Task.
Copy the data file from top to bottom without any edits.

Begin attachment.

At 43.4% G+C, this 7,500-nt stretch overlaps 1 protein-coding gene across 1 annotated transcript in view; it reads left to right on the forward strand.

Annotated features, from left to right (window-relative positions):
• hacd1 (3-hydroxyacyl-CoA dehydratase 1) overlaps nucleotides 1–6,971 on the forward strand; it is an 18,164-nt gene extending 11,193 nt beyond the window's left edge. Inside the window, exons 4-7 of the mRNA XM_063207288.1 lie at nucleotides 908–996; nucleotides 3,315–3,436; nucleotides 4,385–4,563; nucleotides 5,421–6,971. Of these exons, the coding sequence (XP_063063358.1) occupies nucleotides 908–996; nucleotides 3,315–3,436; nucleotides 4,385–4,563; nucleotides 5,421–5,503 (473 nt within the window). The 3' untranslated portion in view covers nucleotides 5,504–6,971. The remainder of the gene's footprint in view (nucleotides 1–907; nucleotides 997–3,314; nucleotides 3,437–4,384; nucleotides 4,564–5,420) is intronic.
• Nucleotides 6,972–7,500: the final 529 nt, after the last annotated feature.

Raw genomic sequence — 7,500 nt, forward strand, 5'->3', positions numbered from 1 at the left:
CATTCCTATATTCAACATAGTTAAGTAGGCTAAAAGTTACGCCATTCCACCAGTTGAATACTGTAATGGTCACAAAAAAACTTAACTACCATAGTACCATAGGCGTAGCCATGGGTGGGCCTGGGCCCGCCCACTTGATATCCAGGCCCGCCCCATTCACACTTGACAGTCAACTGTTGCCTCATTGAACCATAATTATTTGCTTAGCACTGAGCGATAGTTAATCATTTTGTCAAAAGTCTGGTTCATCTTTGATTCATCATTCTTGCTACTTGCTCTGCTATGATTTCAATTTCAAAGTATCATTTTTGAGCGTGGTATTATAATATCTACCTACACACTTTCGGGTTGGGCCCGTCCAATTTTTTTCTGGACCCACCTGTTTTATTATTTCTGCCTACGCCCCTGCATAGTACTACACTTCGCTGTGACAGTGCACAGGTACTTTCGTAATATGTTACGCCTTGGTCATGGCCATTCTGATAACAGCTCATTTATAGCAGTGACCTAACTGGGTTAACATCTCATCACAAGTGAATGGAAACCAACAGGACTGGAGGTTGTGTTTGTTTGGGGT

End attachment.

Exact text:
At 43.4% G+C, this 7,500-nt stretch overlaps 1 protein-coding gene across 1 annotated transcript in view; it reads left to right on the forward strand.

Annotated features, from left to right (window-relative positions):
• hacd1 (3-hydroxyacyl-CoA dehydratase 1) overlaps nucleotides 1–6,971 on the forward strand; it is an 18,164-nt gene extending 11,193 nt beyond the window's left edge. Inside the window, exons 4-7 of the mRNA XM_063207288.1 lie at nucleotides 908–996; nucleotides 3,315–3,436; nucleotides 4,385–4,563; nucleotides 5,421–6,971. Of these exons, the coding sequence (XP_063063358.1) occupies nucleotides 908–996; nucleotides 3,315–3,436; nucleotides 4,385–4,563; nucleotides 5,421–5,503 (473 nt within the window). The 3' untranslated portion in view covers nucleotides 5,504–6,971. The remainder of the gene's footprint in view (nucleotides 1–907; nucleotides 997–3,314; nucleotides 3,437–4,384; nucleotides 4,564–5,420) is intronic.
• Nucleotides 6,972–7,500: the final 529 nt, after the last annotated feature.

Raw genomic sequence — 7,500 nt, forward strand, 5'->3', positions numbered from 1 at the left:
CATTCCTATATTCAACATAGTTAAGTAGGCTAAAAGTTACGCCATTCCACCAGTTGAATACTGTAATGGTCACAAAAAAACTTAACTACCATAGTACCATAGGCGTAGCCATGGGTGGGCCTGGGCCCGCCCACTTGATATCCAGGCCCGCCCCATTCACACTTGACAGTCAACTGTTGCCTCATTGAACCATAATTATTTGCTTAGCACTGAGCGATAGTTAATCATTTTGTCAAAAGTCTGGTTCATCTTTGATTCATCATTCTTGCTACTTGCTCTGCTATGATTTCAATTTCAAAGTATCATTTTTGAGCGTGGTATTATAATATCTACCTACACACTTTCGGGTTGGGCCCGTCCAATTTTTTTCTGGACCCACCTGTTTTATTATTTCTGCCTACGCCCCTGCATAGTACTACACTTCGCTGTGACAGTGCACAGGTACTTTCGTAATATGTTACGCCTTGGTCATGGCCATTCTGATAACAGCTCATTTATAGCAGTGACCTAACTGGGTTAACATCTCATCACAAGTGAATGGAAACCAACAGGACTGGAGGTTGTGTTTGTTTGGGGT